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Malcom Gregory Scott
[[File:Malcom Gregory Scott, AIDS Survivor, at home in 2018|256 px|frameless}}|Scott at home in Portland, Oregon, in April 2018, commemorating the 31st anniversary of his Navy discharge and HIV diagnosis.|alt=]]
Scott at home in Portland, Oregon, in April 2018, commemorating the 31st anniversary of his Navy discharge and HIV diagnosis.
Born January 26, 1962(1962-01-26) (age 60)
Little Rock, Arkansas
Residence Portland, Oregon
Occupation writer, activist
Organization ACT UP, Queer Nation
Home town Oxford, Mississippi
Website
malcomgregoryscott.com

Malcom Gregory Scott (born January 26, 1962) also known as Greg Scott, is an American writer, activist, and AIDS survivor. In 1987, the United States Navy (USN) discharged him for homosexuality, after which Scott worked to overturn the Department of Defense (DoD) directive prohibiting the military service of lesbian and gay Americans.[1] Upon his discharge, Scott also learned he had tested positive for the Human Immunodeficiency Virus (HIV), the virus that causes Acquired Immunodefficiency Syndrome (AIDS).[2][3] He was active in the Washington, D.C., chapters of ACT UP (AIDS Coalition to Unleash Power) and Queer Nation.[4] Scott was an advocate for legal access to medical marijuana,[5] a critic of early HIV prevention education strategies,[6] and a proponent for expanded academic research to support the public policy goals of queer communities.[7] American journalist Michelangelo Signorile once called Scott "the proudest queer in America."[8] Scott worked as a writer for Fox Television's America's Most Wanted,[9] and his writing has appeared in several newspapers and magazines. Scott nearly died of Stage IV AIDS in 1995[10] and credited marijuana with his survival until effective anti-retroviral therapies became available.[2][11]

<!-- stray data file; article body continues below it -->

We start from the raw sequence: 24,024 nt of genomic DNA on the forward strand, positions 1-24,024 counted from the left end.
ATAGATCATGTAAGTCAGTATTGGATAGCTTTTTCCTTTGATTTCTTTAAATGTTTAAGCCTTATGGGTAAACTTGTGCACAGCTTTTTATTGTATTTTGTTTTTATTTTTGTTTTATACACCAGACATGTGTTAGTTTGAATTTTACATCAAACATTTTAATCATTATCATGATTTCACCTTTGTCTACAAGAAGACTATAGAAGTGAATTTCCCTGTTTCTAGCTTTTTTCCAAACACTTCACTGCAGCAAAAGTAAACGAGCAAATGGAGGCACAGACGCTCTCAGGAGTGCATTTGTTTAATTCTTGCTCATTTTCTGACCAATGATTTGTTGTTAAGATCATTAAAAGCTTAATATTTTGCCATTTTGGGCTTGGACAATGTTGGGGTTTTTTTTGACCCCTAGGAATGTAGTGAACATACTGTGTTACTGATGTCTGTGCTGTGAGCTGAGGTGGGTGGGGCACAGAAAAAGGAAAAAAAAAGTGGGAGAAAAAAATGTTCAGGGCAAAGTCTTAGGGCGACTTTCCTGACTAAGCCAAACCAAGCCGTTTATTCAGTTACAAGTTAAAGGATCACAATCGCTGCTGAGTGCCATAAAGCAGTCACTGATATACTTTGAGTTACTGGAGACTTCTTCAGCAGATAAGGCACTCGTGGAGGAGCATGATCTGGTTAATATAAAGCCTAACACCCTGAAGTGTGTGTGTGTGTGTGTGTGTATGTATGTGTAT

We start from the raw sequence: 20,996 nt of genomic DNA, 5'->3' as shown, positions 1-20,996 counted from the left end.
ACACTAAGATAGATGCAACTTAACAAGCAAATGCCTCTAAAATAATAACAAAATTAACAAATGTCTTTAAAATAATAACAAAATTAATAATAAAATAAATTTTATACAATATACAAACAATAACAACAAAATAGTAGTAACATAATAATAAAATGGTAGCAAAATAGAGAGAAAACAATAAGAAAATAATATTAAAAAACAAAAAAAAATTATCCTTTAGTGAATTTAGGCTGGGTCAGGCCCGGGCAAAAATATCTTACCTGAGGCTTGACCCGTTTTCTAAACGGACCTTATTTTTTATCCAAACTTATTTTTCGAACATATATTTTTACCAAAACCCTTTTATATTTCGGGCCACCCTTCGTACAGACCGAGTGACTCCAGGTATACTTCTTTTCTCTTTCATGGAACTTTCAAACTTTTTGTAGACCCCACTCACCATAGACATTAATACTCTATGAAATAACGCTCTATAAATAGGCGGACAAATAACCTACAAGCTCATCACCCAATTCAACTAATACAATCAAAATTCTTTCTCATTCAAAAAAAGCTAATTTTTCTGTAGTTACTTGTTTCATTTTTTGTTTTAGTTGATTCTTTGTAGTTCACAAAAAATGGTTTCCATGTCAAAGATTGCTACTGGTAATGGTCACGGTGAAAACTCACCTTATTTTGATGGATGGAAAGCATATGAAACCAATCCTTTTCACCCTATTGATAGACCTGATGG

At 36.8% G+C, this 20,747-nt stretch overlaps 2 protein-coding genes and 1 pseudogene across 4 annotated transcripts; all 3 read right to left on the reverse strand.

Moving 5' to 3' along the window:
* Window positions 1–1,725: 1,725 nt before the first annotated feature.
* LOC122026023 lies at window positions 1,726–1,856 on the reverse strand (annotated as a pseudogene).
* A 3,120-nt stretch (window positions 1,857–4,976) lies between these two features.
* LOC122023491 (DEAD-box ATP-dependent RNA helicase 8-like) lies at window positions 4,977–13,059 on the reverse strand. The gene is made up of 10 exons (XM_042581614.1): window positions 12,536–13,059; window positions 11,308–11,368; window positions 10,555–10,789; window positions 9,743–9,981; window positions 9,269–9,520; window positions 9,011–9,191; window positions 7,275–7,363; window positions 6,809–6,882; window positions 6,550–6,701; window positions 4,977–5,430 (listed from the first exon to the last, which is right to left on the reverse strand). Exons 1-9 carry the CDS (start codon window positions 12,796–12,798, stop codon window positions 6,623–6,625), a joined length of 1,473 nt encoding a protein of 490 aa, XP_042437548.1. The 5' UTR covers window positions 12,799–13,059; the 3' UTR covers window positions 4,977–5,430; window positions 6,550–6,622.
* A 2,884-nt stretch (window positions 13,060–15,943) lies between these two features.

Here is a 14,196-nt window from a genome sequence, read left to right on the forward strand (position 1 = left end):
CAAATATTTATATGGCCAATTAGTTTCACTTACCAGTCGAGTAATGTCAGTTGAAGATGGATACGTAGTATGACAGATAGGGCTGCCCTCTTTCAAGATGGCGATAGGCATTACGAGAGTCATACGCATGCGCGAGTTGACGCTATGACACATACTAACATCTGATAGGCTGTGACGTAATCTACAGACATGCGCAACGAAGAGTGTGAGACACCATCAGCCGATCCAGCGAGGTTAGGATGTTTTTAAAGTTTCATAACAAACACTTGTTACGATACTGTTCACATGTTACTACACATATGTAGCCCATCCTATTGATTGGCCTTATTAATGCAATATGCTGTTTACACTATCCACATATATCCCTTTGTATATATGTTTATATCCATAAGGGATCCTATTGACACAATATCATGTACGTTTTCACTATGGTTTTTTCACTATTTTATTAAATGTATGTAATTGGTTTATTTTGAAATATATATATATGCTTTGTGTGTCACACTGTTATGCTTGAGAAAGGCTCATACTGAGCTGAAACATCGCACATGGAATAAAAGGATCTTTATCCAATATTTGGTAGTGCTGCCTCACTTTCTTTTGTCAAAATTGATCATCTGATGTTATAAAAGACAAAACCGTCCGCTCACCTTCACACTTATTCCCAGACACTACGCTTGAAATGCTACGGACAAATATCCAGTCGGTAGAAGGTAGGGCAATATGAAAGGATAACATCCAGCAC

Early years, Navy discharge, and television

Scott's family is from the Southern United States,[12] and he grew up in Oxford, Mississippi, where he attended the Episcopal Church.[2] Although too young to remember the Stonewall riots, Scott would later say he grew up "under the influence of its legacy."[13] In high school, Scott associated with theatre students from the University of Mississippi, visited gay bars in nearby Memphis, Tennessee, and was sexually active with other men.[2] He dropped out of college after being harassed for being gay, and in 1985 he joined the United States Navy.[2] He was enrolled in Naval Nuclear Power School in Orlando, Florida.[3] Scott had completed all but a few weeks of the two-year training program when, as he recalls, an agent from the Naval Investigative Service (NIS) informed him that the agency had evidence he was a homosexual and would use that evidence to prosecute him under the Uniform Code of Military Justice unless he voluntarily admitted he was a homosexual.[14] While Scott was being discharged for homosexuality, he learned he had tested positive for the Human Immunodeficiency Virus (HIV), the virus that causes AIDS.[2][3] After his discharge, Scott returned to Washington, D.C., where he was hired as the first writer at FOX Television's America's Most Wanted in February 1989.[2][15] From July 1989 until March 1991, he was credited as the program's chief writer.[15] In Washington, Scott also "threw himself into years of furious activism."[12]

Queer activism in Washington, D.C.

On October 12, 1991, Scott appeared onstage at the Washington, D.C., Alternatives Festival as a member of Queer Nation and declared three "Queer Truths": that "Stonewall was a riot," that "Silence equals death," and that "The [queer] revolution has begun." The speech distinguished the emerging queer movement from the "old Gay movement" as one seeking public and legal acknowledgment rather than a right to privacy. The queer agenda Scott outlined included repealing state sodomy laws, legally acknowledging queer relationships, permitting queer members of the United States Armed Forces to serve openly, providing legal protections for sexual minorities, and the use of outing as a political tool.[16] Scott would later defend the use of the word "queer" against local critics and question whether "gay" was an appropriate label for a plague-stricken, politically embattled community.[17]

To protest the District of Columbia's sodomy law in December, 1991, Scott and fellow Queer Nation member Stephen Smith, along with two other same-sex couples, turned themselves in to the Third District Headquarters of the Metropolitan Police for violating the statute. The action was held in conjunction with a demonstration at the office of D.C. Council member Wilhelmina Rolark (D-Ward 8), who had obstructed previous repeal efforts in the Judiciary Committee she chaired.[18][19] Scott was among a group of eleven activists who confronted Rolark at a meeting of the Judiciary Committee on February 20, 1992, prompting anger from Council member Hilda Mason (Statehood-At-Large) who shouted, "Get out of my face. Your issue cannot be discussed because it's not on the agenda." Scott shouted back, "We're never going to leave you alone until you move that bill."[20]